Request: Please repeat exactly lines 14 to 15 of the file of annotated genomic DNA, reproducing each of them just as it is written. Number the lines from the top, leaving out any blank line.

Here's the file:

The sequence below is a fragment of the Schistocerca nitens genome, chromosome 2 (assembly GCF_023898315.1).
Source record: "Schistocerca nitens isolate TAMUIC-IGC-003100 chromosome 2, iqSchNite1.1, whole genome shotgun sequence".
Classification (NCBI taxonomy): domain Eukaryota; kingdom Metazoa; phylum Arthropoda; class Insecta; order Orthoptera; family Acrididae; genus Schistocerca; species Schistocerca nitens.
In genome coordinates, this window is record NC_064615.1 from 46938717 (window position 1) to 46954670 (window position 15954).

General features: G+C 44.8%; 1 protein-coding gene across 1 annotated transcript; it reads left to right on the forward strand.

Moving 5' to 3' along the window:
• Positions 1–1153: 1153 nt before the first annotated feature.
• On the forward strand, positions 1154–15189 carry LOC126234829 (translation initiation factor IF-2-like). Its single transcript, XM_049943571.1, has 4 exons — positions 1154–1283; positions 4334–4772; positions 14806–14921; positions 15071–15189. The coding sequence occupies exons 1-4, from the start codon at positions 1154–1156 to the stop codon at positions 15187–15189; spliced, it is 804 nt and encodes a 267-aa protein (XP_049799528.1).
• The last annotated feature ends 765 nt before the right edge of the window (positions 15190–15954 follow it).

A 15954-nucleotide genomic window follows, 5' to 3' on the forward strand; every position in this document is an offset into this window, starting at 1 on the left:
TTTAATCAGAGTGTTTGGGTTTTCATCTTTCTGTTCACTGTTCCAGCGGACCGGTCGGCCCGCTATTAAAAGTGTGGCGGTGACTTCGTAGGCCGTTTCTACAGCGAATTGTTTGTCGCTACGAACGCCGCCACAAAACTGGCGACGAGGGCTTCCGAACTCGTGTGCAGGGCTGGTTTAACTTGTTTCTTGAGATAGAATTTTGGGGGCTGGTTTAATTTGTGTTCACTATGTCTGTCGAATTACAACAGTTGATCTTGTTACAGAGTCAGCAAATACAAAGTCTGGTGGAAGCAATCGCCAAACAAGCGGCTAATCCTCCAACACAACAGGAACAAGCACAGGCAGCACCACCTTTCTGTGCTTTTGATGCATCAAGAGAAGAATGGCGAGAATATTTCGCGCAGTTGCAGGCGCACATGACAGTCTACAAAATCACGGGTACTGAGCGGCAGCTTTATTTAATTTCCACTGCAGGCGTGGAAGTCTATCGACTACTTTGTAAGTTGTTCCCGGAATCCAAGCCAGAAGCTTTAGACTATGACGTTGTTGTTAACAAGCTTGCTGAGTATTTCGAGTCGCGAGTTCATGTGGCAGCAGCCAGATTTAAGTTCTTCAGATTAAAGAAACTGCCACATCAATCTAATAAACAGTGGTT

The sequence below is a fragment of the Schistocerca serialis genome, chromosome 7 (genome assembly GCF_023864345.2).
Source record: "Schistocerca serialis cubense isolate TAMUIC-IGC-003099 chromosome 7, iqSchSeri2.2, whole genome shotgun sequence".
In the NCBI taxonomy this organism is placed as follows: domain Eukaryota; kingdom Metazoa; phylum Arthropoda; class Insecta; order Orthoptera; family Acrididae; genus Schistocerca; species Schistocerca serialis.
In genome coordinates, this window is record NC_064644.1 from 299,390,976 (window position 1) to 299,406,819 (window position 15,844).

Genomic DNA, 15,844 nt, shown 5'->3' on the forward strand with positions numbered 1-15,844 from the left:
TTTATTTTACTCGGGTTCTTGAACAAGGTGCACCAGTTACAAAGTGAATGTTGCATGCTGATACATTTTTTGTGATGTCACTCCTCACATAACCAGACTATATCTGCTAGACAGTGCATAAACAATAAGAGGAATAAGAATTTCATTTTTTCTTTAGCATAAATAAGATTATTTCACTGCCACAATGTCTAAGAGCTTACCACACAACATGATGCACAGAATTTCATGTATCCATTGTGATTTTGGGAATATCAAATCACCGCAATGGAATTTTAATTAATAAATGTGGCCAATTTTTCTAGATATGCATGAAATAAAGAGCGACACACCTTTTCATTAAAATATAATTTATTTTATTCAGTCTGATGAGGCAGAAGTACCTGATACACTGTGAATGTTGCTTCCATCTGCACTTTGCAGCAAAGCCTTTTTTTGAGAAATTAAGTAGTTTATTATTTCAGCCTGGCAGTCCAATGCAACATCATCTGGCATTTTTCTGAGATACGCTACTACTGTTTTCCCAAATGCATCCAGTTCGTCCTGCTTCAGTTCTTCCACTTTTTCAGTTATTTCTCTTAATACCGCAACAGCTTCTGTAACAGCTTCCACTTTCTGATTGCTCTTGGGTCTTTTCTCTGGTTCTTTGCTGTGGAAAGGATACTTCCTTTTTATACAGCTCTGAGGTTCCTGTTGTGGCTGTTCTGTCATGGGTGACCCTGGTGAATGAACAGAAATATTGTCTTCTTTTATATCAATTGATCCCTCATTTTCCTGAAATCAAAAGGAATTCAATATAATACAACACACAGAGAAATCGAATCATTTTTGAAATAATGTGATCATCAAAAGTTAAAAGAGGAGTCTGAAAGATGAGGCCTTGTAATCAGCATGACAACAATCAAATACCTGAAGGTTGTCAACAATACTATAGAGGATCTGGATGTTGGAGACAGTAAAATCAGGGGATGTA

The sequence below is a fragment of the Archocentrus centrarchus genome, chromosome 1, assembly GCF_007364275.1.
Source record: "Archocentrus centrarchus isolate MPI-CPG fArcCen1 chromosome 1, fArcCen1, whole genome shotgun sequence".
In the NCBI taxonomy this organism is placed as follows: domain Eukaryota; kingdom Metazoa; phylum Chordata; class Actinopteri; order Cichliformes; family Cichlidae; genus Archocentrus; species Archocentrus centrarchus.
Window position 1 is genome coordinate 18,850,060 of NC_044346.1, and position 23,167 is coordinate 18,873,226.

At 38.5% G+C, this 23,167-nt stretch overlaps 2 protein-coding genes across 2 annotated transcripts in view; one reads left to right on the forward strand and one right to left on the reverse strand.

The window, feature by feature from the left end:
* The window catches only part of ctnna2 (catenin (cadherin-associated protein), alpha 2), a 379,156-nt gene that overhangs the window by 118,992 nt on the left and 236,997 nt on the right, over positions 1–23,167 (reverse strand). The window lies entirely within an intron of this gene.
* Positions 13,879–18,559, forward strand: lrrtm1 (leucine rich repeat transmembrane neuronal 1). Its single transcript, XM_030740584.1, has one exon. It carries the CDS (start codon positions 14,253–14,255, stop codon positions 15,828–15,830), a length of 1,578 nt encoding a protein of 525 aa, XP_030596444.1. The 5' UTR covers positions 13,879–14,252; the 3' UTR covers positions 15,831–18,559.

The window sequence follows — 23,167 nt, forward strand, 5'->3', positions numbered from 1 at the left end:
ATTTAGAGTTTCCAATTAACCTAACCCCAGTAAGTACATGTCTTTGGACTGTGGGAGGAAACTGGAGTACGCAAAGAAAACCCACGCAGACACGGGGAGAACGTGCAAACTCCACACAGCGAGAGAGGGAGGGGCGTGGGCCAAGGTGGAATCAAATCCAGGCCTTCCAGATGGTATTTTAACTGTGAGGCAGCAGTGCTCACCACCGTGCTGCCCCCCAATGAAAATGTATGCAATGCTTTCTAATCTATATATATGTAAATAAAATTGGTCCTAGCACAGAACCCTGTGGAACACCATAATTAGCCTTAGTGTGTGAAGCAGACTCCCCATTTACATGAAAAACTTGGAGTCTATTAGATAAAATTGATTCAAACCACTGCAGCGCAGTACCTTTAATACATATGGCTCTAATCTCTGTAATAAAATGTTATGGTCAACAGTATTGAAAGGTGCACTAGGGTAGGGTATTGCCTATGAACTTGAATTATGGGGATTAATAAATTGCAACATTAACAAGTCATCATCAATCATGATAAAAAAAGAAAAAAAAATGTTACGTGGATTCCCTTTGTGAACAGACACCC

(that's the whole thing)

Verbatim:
In the NCBI taxonomy this organism is placed as follows: domain Eukaryota; kingdom Metazoa; phylum Arthropoda; class Insecta; order Orthoptera; family Acrididae; genus Schistocerca; species Schistocerca serialis.
In genome coordinates, this window is record NC_064644.1 from 299,390,976 (window position 1) to 299,406,819 (window position 15,844).